Snakebites: shining a light on a neglected disease
One of the deadliest and yet most neglected tropical diseases (NTDs), is finally getting the attention it deserves – snakebite. Despite the fact that snakebites are avoidable, and snake bite envenomings are treatable, the WHO estimates that they result in up to 138,000 human deaths and 400,000 cases of chronic disability each year. Snake bites disproportionally affect the most impoverished people living in rural areas of tropical countries. Specific antidotes to snake venoms – antivenoms – are available but are often scarce and costly. Supportive treatments for respiratory and kidney failure are equally important, but require trained staff and equipment. Due to a lack of data and infrastructure, as well as political and social conflicts in affected countries, many victims are denied treatment. In May, the World Health Assembly (WHA) passed a resolution on raising awareness of deaths due to snakebite, a cause that has been close to my heart for many years.
In 2013, I met Professor David Warrell, who has dedicated decades to helping those affected by snakebites, when he was the Royal College of Physician’s International Director. I could not believe some of his stories. His interest in snakebites was sparked after witnessing a series of disastrous cases during the first few months of his work in Ahmadu Bello University Hospital in Northern Nigeria in 1970. He had countless tales of people bitten by snakes, all of whom could have avoided tragedy had they received the appropriate medical treatment.
One man, a 50-year-old Nigerian farmer, was bitten by a West African carpet viper (Echis ocellatus) while working in the fields. He stayed at home for 5 days, drinking and applying to the wound a traditional herbal remedy, despite local swelling, loin and abdominal pain and passing blood in his urine. Finally, on the 6th day after the bite, in despair, he travelled to a large regional hospital arriving faint, shocked and severely anaemic from blood loss. No antivenom was available and, despite attempts to resuscitate him, he died 7 hours later. An autopsy showed that he had bled into almost every part of his body.
In contrast, a 5-year-old girl was awoken from sleeping on the floor of her home in rural Sri Lanka by a bite by a common krait (Bungarus caeruleus). She was given oxygen on the 4 hour ambulance journey to a provincial hospital, but arrived in a state of respiratory arrest and shock. After successful resuscitation and 48 hours of mechanical ventilation, she made a full recovery.
While this latest resolution by the WHA is extremely welcome – it is not enough. There is much that can be done to reverse this situation and ensure that treatment is delivered to the people who need it most.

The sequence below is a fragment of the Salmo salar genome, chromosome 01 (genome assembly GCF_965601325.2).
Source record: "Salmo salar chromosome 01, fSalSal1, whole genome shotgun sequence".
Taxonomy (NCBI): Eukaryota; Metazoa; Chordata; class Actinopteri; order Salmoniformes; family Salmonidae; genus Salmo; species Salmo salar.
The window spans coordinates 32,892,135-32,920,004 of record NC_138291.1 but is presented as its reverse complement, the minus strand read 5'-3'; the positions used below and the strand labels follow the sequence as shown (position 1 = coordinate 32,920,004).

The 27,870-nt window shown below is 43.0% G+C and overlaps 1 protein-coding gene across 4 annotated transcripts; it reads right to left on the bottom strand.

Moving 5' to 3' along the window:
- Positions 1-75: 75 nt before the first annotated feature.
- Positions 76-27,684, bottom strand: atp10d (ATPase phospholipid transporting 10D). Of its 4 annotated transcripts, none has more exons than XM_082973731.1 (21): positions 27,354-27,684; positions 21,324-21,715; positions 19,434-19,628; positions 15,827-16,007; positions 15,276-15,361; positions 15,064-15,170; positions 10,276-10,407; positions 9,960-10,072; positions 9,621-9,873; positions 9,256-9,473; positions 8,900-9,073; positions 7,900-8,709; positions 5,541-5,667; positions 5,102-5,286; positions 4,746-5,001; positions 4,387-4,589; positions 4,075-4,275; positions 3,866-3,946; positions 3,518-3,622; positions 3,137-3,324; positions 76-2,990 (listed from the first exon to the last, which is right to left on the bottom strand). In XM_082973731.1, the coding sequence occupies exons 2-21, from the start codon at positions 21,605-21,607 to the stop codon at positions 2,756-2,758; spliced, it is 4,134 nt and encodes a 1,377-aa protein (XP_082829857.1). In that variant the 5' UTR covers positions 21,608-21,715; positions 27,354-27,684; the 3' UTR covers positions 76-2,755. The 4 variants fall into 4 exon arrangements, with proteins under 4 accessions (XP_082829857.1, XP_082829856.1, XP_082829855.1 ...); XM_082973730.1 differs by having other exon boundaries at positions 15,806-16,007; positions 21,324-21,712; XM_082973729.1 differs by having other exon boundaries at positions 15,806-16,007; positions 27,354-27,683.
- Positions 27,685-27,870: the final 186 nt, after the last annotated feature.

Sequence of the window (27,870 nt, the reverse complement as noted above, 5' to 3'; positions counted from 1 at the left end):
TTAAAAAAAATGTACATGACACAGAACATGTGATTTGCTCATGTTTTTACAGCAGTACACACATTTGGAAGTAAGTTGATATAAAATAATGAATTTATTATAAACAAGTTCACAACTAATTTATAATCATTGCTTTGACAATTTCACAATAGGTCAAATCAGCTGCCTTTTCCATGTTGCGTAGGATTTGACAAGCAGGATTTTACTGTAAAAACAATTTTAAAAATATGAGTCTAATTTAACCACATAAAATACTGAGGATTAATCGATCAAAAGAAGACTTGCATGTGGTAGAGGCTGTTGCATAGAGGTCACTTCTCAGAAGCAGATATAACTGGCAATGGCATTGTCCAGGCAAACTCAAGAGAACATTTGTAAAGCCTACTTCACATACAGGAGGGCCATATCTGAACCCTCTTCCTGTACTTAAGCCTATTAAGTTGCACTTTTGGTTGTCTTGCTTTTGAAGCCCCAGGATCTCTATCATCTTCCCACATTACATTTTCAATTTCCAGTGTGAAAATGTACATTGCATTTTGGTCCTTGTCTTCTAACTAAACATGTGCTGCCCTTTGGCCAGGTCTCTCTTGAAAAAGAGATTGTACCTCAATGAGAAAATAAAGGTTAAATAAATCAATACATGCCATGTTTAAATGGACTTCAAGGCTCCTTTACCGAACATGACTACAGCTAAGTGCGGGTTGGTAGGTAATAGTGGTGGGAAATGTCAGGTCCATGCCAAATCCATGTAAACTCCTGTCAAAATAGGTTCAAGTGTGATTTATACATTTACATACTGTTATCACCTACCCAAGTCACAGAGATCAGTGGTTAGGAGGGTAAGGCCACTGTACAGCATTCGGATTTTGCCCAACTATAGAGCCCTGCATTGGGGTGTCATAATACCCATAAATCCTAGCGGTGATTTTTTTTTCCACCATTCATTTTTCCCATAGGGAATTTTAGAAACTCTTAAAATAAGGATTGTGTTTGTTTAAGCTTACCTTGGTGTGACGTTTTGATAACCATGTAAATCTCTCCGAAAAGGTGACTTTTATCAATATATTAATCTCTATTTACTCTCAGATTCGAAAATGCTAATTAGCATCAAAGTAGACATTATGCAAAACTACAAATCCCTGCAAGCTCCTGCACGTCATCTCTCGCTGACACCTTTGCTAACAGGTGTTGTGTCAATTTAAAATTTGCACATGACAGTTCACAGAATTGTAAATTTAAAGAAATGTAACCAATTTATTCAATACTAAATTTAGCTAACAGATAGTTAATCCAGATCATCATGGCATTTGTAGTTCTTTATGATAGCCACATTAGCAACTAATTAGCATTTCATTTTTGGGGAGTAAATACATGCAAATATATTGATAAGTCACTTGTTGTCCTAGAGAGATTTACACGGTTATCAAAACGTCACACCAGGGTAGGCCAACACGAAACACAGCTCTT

First, an interdisciplinary approach must be taken to raise awareness and find solutions. Only by bringing together medical professionals, policymakers, NGOs and humanitarian groups (such as the Global Snakebite Initiative), as well as willing and enthusiastic donors, can we hope to bring this under-recognised issue effectively into the spotlight. An recent event at Leiden University, “Snakebite – from science to society”, brought together an unusually wide constituency of scientists and activists interested in all aspects of the zoology, behaviour and conservation of venomous snakes and the prevention and treatment of snakebites. Discussions focused on improving antivenom production, development of new treatment modalities, enhancing epidemiological and surveillance techniques, and promoting community education towards reducing risk of snakebites. This was an excellent example of exactly the types of interdisciplinary dialogue needed comprehensively to address this issue.
Secondly, we must recognise the importance of empowering and educating communities in need. “During my travels around Nigeria, I discovered that hospitals admitted many cases of carpet viper bites every evening during the farming season after the annual rains. Snake envenoming is an occupational disease of agricultural workers and pastoralists as well as affecting particularly children and other villagers bitten as they walk along country tracks after dusk or before dawn”, says Professor David Warrell. Educating these communities and raising awareness among them will be essential both for reducing the risk of bites and encouraging appropriate actions after bites have occured. A serious lack of resources for treating snakebite victims in hospitals and difficulties in transporting them to medical care have encouraged a preference for traditional herbal practitioners, who are accessible, but whose interventions are of no proven benefit.
Lastly, we must back those organisations who make a difference. That is why my foundation, the Hamish Ogston Foundation, is committed to supporting research and initiatives such as the Global Snakebite Initiative. Progress cannot be made without individuals such as Professor David Warrell, whose instrumental role in developing highly effective antivenoms saves lives in several countries every year.
For far too long, snakebite victims have been abandoned by health services and medical scientists, their plight neglected and forgotten, despite the fact that tools are available to reduce the risk of bites and to treat their life-threatening consequences. I look forward to seeing this trend reversed with WHA’s recent resolution.